Title: Man-Made Philadelphia
Publisher: The MIT Press
Publication Date: 1972
Binding: Soft cover
Very Good; Softcover; Square Small 4to 9" - 11" tall; Light tanning on cover. Clean, tightly bound, unmarked. Bookseller Inventory # 27955
Synopsis: The Philadelphia of the 1970s retains strong ties with the Philadelphia of the 1770s: they share a number of significant buildings; there is a partial congruence of squares and streets; and, although the city has otherwise changed greatly since its youth, it remains one of the very few in America that fully merits a guide as comprehensive as this one, which affectionately details beauty marks and warts and all.
The book encompasses the city and its regional context, and presents?through text, photographs, maps in color of routes, areas, events, and resources?a full image of the city as seen by citizen and visitor as they drive along the major routes and walk within distinctive, largely homogeneous areas. The book highlights individual buildings and monuments, but these are placed in their human settings and are seen from a point of view that takes in the total environment. This guide to a city as it is and as it grew covers routes and areas, the facts of growth, and the plans for growth.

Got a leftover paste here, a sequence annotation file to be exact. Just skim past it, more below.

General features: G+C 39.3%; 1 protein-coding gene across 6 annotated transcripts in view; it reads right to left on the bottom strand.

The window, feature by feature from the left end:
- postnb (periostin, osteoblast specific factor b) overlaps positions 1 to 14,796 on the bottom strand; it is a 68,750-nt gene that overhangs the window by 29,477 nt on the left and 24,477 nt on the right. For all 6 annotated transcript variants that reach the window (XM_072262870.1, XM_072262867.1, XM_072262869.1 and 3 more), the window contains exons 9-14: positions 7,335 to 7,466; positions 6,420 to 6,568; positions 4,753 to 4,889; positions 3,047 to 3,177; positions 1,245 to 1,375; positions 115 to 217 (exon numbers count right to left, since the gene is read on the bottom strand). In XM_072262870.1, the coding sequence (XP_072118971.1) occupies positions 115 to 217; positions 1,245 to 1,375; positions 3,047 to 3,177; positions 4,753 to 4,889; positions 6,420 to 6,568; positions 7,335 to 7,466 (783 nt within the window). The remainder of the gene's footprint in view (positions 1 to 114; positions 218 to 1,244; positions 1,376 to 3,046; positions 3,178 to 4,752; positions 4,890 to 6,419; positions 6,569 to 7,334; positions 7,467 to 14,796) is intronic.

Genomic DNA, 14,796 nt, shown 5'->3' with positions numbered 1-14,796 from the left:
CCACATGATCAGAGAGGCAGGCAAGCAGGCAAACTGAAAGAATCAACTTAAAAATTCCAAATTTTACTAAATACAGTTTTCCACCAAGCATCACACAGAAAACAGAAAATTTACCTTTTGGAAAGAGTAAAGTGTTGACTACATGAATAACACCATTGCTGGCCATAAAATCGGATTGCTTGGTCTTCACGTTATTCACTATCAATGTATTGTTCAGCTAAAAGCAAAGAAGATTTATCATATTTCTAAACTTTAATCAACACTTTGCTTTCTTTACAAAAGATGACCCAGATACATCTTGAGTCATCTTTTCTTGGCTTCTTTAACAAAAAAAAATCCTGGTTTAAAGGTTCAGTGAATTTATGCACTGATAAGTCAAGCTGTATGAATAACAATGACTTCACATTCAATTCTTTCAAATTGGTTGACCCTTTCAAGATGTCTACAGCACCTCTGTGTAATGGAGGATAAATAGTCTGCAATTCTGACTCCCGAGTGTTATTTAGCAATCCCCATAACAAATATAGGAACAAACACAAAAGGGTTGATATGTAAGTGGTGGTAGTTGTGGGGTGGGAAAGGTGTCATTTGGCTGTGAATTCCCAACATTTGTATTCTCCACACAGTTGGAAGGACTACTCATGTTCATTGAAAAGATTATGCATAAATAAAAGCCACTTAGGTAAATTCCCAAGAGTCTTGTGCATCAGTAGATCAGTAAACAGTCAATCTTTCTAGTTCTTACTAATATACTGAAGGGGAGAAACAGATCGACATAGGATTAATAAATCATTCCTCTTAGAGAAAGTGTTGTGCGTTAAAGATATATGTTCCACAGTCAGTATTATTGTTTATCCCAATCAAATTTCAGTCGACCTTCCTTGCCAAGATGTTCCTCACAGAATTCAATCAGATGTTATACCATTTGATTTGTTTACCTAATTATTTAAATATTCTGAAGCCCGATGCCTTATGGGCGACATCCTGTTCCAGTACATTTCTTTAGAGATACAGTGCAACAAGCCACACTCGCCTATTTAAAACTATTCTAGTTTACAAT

The reader is oriented along the major routes?Market and Broad, the Benjamin Franklin Parkway and the Schuylkill Expressway. He is shown through a number of areas, including Independence Mall, Franklin and Washington and Rittenhouse Squares, Logan Circle, Society Hill, University City, Fairmount Park, Penn Center, Germantown, and Chestnut Hill.
A following section graphically displays historical data on the city and the region, showing their growth patterns, total population and ethnic population changes, and legal jurisdictions and political districts. Transportation networks are also shown. The final section summarizes city plans from William Penn's of 1682 to the Citizen's Plan of 1960-1970 and the Center City Plan of 1970, gives additional information on Philadelphia architects and architecture, and leads the reader to some interesting interiors.
If Philadelphia merits a book like this, it's also true that the book is worth of Philadelphia. It is a kind of advanced celebration of the bicentennial of 1776.
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